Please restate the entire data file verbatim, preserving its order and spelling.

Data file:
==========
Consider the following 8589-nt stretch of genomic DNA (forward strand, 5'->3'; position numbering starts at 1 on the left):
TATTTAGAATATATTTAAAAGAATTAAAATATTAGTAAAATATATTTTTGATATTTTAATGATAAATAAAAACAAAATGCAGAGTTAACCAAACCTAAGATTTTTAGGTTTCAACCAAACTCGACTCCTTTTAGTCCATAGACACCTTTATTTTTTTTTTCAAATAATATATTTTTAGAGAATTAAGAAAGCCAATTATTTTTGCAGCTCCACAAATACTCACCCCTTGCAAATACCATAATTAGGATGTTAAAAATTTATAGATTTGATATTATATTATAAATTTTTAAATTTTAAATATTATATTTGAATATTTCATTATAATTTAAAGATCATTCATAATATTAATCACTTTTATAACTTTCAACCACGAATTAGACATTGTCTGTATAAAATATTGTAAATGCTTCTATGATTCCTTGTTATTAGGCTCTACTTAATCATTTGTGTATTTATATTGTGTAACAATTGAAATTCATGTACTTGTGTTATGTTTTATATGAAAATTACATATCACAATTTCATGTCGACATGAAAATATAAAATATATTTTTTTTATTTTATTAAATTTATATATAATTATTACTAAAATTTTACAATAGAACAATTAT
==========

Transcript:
Consider the following 8589-nt stretch of genomic DNA (forward strand, 5'->3'; position numbering starts at 1 on the left):
TATTTAGAATATATTTAAAAGAATTAAAATATTAGTAAAATATATTTTTGATATTTTAATGATAAATAAAAACAAAATGCAGAGTTAACCAAACCTAAGATTTTTAGGTTTCAACCAAACTCGACTCCTTTTAGTCCATAGACACCTTTATTTTTTTTTTCAAATAATATATTTTTAGAGAATTAAGAAAGCCAATTATTTTTGCAGCTCCACAAATACTCACCCCTTGCAAATACCATAATTAGGATGTTAAAAATTTATAGATTTGATATTATATTATAAATTTTTAAATTTTAAATATTATATTTGAATATTTCATTATAATTTAAAGATCATTCATAATATTAATCACTTTTATAACTTTCAACCACGAATTAGACATTGTCTGTATAAAATATTGTAAATGCTTCTATGATTCCTTGTTATTAGGCTCTACTTAATCATTTGTGTATTTATATTGTGTAACAATTGAAATTCATGTACTTGTGTTATGTTTTATATGAAAATTACATATCACAATTTCATGTCGACATGAAAATATAAAATATATTTTTTTTATTTTATTAAATTTATATATAATTATTACTAAAATTTTACAATAGAACAATTAT